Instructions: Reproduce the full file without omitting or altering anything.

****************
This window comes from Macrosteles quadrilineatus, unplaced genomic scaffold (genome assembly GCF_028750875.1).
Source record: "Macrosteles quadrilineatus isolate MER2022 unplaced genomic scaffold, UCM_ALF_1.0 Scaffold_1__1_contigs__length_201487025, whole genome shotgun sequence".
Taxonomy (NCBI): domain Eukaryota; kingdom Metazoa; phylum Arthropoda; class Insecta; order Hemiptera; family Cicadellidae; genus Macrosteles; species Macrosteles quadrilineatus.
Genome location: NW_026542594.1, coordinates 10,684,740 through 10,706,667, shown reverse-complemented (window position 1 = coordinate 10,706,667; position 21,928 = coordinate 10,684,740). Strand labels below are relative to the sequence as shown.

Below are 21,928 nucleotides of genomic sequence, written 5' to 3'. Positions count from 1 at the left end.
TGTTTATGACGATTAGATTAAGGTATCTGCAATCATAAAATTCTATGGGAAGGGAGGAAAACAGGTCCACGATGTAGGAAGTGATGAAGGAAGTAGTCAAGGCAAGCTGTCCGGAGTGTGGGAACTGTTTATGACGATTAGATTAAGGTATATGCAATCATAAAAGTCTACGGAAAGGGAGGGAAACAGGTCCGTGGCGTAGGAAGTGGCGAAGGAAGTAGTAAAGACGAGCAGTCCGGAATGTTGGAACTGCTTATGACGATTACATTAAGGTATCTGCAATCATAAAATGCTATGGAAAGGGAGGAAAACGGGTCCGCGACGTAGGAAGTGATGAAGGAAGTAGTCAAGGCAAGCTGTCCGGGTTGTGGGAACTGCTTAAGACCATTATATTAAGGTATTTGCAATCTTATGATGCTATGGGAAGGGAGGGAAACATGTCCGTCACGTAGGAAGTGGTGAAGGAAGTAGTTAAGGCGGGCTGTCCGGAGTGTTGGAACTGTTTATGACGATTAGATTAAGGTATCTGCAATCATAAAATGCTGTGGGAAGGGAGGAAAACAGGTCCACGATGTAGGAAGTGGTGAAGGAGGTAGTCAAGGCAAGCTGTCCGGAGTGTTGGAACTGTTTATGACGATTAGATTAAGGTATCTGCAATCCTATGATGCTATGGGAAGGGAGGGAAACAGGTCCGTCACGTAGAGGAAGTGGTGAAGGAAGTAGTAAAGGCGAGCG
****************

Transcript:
This window comes from Macrosteles quadrilineatus, unplaced genomic scaffold (genome assembly GCF_028750875.1).
Source record: "Macrosteles quadrilineatus isolate MER2022 unplaced genomic scaffold, UCM_ALF_1.0 Scaffold_1__1_contigs__length_201487025, whole genome shotgun sequence".
Taxonomy (NCBI): domain Eukaryota; kingdom Metazoa; phylum Arthropoda; class Insecta; order Hemiptera; family Cicadellidae; genus Macrosteles; species Macrosteles quadrilineatus.
Genome location: NW_026542594.1, coordinates 10,684,740 through 10,706,667, shown reverse-complemented (window position 1 = coordinate 10,706,667; position 21,928 = coordinate 10,684,740). Strand labels below are relative to the sequence as shown.

Below are 21,928 nucleotides of genomic sequence, written 5' to 3'. Positions count from 1 at the left end.
TGTTTATGACGATTAGATTAAGGTATCTGCAATCATAAAATTCTATGGGAAGGGAGGAAAACAGGTCCACGATGTAGGAAGTGATGAAGGAAGTAGTCAAGGCAAGCTGTCCGGAGTGTGGGAACTGTTTATGACGATTAGATTAAGGTATATGCAATCATAAAAGTCTACGGAAAGGGAGGGAAACAGGTCCGTGGCGTAGGAAGTGGCGAAGGAAGTAGTAAAGACGAGCAGTCCGGAATGTTGGAACTGCTTATGACGATTACATTAAGGTATCTGCAATCATAAAATGCTATGGAAAGGGAGGAAAACGGGTCCGCGACGTAGGAAGTGATGAAGGAAGTAGTCAAGGCAAGCTGTCCGGGTTGTGGGAACTGCTTAAGACCATTATATTAAGGTATTTGCAATCTTATGATGCTATGGGAAGGGAGGGAAACATGTCCGTCACGTAGGAAGTGGTGAAGGAAGTAGTTAAGGCGGGCTGTCCGGAGTGTTGGAACTGTTTATGACGATTAGATTAAGGTATCTGCAATCATAAAATGCTGTGGGAAGGGAGGAAAACAGGTCCACGATGTAGGAAGTGGTGAAGGAGGTAGTCAAGGCAAGCTGTCCGGAGTGTTGGAACTGTTTATGACGATTAGATTAAGGTATCTGCAATCCTATGATGCTATGGGAAGGGAGGGAAACAGGTCCGTCACGTAGAGGAAGTGGTGAAGGAAGTAGTAAAGGCGAGCG